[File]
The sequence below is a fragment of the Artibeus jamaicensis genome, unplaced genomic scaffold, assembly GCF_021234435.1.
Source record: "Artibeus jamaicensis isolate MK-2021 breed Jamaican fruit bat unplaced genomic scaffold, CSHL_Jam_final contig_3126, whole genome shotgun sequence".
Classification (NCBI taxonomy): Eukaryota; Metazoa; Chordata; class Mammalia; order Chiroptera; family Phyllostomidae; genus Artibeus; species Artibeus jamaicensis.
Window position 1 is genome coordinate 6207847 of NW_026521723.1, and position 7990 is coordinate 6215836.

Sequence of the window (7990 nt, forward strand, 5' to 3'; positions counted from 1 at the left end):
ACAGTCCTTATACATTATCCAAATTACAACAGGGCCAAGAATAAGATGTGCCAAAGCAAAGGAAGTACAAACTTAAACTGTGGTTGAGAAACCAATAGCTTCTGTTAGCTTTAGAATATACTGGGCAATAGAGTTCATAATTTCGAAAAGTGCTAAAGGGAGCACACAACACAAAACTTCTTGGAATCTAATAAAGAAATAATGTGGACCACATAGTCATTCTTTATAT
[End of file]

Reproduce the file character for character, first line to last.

The sequence below is a fragment of the Artibeus jamaicensis genome, unplaced genomic scaffold, assembly GCF_021234435.1.
Source record: "Artibeus jamaicensis isolate MK-2021 breed Jamaican fruit bat unplaced genomic scaffold, CSHL_Jam_final contig_3126, whole genome shotgun sequence".
Classification (NCBI taxonomy): Eukaryota; Metazoa; Chordata; class Mammalia; order Chiroptera; family Phyllostomidae; genus Artibeus; species Artibeus jamaicensis.
Window position 1 is genome coordinate 6207847 of NW_026521723.1, and position 7990 is coordinate 6215836.

Sequence of the window (7990 nt, forward strand, 5' to 3'; positions counted from 1 at the left end):
ACAGTCCTTATACATTATCCAAATTACAACAGGGCCAAGAATAAGATGTGCCAAAGCAAAGGAAGTACAAACTTAAACTGTGGTTGAGAAACCAATAGCTTCTGTTAGCTTTAGAATATACTGGGCAATAGAGTTCATAATTTCGAAAAGTGCTAAAGGGAGCACACAACACAAAACTTCTTGGAATCTAATAAAGAAATAATGTGGACCACATAGTCATTCTTTATAT